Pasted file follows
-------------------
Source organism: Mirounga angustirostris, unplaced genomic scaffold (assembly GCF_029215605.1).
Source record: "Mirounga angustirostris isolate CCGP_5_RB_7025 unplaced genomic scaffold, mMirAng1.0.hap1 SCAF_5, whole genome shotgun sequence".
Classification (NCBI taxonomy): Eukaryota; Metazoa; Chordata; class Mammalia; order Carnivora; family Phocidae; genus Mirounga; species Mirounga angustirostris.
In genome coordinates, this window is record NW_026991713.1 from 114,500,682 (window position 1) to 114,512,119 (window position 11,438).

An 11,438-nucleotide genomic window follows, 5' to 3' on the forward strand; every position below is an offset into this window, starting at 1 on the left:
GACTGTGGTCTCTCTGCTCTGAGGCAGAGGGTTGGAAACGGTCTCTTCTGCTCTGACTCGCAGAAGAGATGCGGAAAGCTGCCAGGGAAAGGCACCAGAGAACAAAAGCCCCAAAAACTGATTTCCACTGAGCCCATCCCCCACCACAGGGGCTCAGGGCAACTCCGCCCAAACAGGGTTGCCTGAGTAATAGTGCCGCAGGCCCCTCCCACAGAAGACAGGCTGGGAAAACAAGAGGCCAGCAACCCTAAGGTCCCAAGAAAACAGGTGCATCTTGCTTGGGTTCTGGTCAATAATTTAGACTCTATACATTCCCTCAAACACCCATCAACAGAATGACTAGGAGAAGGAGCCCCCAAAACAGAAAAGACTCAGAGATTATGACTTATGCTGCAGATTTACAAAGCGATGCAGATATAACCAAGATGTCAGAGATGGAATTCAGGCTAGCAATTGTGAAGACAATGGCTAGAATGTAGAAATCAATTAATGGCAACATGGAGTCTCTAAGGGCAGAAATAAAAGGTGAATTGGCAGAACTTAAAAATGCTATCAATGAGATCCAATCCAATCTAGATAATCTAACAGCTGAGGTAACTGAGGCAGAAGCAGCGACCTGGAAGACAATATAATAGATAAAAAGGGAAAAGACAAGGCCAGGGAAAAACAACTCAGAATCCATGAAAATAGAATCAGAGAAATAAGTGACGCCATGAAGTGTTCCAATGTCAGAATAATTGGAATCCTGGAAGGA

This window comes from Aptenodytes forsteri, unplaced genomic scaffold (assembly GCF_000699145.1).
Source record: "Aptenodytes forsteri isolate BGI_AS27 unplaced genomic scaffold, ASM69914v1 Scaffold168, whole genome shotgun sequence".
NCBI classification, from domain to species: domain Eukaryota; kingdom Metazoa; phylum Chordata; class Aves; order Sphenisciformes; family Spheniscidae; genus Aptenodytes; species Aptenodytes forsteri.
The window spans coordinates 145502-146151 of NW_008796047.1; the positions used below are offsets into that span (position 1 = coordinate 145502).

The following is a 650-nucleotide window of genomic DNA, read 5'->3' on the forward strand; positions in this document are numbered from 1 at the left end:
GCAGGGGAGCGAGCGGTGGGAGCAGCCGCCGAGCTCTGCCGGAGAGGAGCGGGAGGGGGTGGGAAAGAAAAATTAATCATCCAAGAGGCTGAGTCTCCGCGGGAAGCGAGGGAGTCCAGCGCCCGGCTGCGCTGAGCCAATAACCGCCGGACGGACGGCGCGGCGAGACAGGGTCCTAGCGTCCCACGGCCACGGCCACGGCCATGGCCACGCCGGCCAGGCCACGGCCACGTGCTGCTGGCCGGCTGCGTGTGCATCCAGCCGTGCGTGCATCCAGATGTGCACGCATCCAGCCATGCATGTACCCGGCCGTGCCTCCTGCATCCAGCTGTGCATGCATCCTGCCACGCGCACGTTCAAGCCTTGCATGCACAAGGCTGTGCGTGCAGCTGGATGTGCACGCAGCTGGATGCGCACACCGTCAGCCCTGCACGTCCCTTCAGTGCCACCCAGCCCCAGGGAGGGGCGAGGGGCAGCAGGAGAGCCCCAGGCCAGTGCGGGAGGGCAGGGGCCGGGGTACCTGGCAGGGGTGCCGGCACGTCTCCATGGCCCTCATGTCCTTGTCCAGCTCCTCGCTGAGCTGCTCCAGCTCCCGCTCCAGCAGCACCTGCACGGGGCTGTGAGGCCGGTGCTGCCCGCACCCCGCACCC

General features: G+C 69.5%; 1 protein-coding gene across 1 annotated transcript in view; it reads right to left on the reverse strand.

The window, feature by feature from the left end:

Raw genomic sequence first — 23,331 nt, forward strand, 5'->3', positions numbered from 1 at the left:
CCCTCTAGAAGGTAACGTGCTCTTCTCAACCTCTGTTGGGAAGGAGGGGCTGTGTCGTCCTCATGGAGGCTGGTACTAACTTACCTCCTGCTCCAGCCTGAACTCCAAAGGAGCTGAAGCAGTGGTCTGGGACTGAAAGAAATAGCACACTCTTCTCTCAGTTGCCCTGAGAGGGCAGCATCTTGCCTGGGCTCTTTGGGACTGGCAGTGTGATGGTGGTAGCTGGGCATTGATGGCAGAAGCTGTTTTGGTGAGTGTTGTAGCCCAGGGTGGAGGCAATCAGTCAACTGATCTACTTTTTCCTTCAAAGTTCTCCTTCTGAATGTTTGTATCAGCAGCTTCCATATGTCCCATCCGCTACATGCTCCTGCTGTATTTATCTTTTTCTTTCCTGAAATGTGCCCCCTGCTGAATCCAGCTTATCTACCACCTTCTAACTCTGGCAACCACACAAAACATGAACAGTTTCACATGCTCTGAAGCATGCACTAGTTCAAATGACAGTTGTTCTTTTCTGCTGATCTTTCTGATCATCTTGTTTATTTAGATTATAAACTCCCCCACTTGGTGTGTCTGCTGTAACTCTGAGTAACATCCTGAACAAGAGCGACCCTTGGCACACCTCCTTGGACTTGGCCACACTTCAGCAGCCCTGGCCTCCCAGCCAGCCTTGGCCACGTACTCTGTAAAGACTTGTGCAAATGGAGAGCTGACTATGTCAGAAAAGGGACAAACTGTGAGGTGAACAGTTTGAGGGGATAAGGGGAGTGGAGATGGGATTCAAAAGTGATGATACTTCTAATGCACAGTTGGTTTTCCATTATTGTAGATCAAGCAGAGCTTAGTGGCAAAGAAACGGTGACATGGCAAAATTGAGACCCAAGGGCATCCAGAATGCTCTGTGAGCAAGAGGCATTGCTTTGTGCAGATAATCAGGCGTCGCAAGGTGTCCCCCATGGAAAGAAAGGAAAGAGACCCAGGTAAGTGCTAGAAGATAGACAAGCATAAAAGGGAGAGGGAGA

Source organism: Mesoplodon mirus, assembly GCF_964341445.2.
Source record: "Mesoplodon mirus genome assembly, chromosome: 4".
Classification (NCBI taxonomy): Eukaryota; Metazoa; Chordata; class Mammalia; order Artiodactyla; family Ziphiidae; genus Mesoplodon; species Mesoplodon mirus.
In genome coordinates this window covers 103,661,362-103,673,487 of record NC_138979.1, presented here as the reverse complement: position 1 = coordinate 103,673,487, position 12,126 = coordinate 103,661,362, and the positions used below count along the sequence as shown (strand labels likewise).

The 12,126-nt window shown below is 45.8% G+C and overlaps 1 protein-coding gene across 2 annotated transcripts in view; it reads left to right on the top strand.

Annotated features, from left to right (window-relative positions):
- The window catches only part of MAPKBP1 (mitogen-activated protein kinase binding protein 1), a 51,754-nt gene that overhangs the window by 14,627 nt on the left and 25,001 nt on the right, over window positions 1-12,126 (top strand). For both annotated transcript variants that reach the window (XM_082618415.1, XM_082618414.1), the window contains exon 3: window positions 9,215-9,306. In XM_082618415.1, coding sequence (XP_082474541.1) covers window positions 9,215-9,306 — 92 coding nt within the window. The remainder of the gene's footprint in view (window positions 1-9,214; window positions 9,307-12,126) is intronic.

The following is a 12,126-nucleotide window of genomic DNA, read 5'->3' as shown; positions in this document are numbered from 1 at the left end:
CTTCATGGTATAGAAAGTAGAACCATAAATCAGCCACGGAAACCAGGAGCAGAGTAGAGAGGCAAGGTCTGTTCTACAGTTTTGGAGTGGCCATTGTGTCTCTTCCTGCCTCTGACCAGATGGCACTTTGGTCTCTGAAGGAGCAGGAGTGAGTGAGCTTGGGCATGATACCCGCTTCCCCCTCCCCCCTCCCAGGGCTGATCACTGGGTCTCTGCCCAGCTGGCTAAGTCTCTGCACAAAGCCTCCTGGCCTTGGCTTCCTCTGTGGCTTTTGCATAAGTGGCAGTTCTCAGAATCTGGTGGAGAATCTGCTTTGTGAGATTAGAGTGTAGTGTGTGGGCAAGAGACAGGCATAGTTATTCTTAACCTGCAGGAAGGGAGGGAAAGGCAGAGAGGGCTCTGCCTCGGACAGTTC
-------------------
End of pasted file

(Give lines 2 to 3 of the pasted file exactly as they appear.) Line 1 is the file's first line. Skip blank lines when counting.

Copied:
Source record: "Mirounga angustirostris isolate CCGP_5_RB_7025 unplaced genomic scaffold, mMirAng1.0.hap1 SCAF_5, whole genome shotgun sequence".
Classification (NCBI taxonomy): Eukaryota; Metazoa; Chordata; class Mammalia; order Carnivora; family Phocidae; genus Mirounga; species Mirounga angustirostris.